Chapter 13. Classes and Objects

Table of Contents
class
extends
Constructors
::
parent
Serializing objects - objects in sessions
The magic functions __sleep and __wakeup
References inside the constructor
Comparing objects in PHP 4
Comparing objects in PHP 5

class

A class is a collection of variables and functions working with these variables. A class is defined using the following syntax:

<?php
class Cart {
    var
$items;  // Items in our shopping cart
   
    // Add $num articles of $artnr to the cart

    
function add_item($artnr, $num) {
        
$this->items[$artnr] += $num;
    }
   
    
// Take $num articles of $artnr out of the cart

    
function remove_item($artnr, $num) {
        if (
$this->items[$artnr] > $num) {
            
$this->items[$artnr] -= $num;
            return
true;
        } else {
            return
false;
        }   
    }
}
?>

This defines a class named Cart that consists of an associative array of articles in the cart and two functions to add and remove items from this cart.

Warning

You can NOT break up a class definition into multiple files, or multiple PHP blocks. The following will not work:

<?php
class test {
?>
<?php
    
function test() {
        print
'OK';
    }
}
?>

The following cautionary notes are valid for PHP 4.

Caution

The name stdClass is used interally by Zend and is reserved. You cannot have a class named stdClass in PHP.

Caution

The function names __sleep and __wakeup are magical in PHP classes. You cannot have functions with these names in any of your classes unless you want the magic functionality associated with them. See below for more information.

Caution

PHP reserves all function names starting with __ as magical. It is recommended that you do not use function names with __ in PHP unless you want some documented magic functionality.

In PHP 4, only constant initializers for var variables are allowed. To initialize variables with non-constant values, you need an initialization function which is called automatically when an object is being constructed from the class. Such a function is called a constructor (see below).

<?php
class Cart {
    
/* None of these will work in PHP 4. */
    
var $todays_date = date("Y-m-d");
    var
$name = $firstname;
    var
$owner = 'Fred ' . 'Jones';
    
/* Arrays containing constant values will, though. */
    
var $items = array("VCR", "TV");
}

/* This is how it should be done. */
class Cart {
    var
$todays_date;
    var
$name;
    var
$owner;
    var
$items = array("VCR", "TV");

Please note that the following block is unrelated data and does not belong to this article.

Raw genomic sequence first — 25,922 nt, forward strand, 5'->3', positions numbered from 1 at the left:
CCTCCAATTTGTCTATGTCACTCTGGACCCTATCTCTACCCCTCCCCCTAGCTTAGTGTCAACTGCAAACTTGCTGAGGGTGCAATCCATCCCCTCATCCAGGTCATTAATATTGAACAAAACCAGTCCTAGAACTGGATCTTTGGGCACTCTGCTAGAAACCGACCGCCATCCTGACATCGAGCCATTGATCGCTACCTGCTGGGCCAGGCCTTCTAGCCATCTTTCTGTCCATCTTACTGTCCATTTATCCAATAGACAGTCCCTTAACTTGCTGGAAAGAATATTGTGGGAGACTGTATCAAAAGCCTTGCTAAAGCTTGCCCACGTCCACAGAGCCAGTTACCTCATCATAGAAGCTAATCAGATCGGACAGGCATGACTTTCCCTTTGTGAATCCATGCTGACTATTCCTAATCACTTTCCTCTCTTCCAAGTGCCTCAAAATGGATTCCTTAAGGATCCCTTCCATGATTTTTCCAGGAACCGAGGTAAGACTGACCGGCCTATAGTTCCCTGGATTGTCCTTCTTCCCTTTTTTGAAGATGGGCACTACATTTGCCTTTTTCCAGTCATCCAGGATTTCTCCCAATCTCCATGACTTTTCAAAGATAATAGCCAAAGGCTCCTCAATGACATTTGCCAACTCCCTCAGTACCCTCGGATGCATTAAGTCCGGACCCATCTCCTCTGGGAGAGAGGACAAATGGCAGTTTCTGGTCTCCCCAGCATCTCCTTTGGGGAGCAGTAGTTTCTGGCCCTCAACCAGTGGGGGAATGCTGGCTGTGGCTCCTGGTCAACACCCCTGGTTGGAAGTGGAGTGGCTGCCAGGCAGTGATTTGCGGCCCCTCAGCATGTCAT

function
Cart() {
        
$this->todays_date = date("Y-m-d");
        
$this->name = $GLOBALS['firstname'];
        
/* etc. . . */
    
}
}
?>

Classes are types, that is, they are blueprints for actual variables. You have to create a variable of the desired type with the new operator.

<?php
$cart
= new Cart;
$cart->add_item("10", 1);

$another_cart = new Cart;
$another_cart->add_item("0815", 3);
?>

This creates the objects $cart and $another_cart, both of the class Cart. The function add_item() of the $cart object is being called to add 1 item of article number 10 to the $cart. 3 items of article number 0815 are being added to $another_cart.

Both, $cart and $another_cart, have functions add_item(), remove_item() and a variable items. These are distinct functions and variables. You can think of the objects as something similar to directories in a filesystem. In a filesystem you can have two different files README.TXT, as long as they are in different directories. Just like with directories where you'll have to type the full pathname in order to reach each file from the toplevel directory, you have to specify the complete name of the function you want to call: In PHP terms, the toplevel directory would be the global namespace, and the pathname separator would be ->. Thus, the names $cart->items and $another_cart->items name two different variables. Note that the variable is named $cart->items, not $cart->$items, that is, a variable name in PHP has only a single dollar sign.

<?php
// correct, single $
$cart->items = array("10" => 1);

// invalid, because $cart->$items becomes $cart->""
$cart->$items = array("10" => 1);

// correct, but may or may not be what was intended:
// $cart->$myvar becomes $cart->items
$myvar = 'items';
$cart->$myvar = array("10" => 1);  
?>

Within a class definition, you do not know under which name the object will be accessible in your program: at the time the Cart class was written, it was unknown that the object will be named $cart or $another_cart later. Thus, you cannot write $cart->items within the Cart class itself. Instead, in order to be able to access it's own functions and variables from within a class, one can use the pseudo-variable $this which can be read as 'my own' or 'current object'. Thus, '$this->items[$artnr] += $num' can be read as 'add $num to the $artnr counter of my own items array' or 'add $num to the $artnr counter of the items array within the current object'.

Note: There are some nice functions to handle classes and objects. You might want to take a look at the Class/Object Functions


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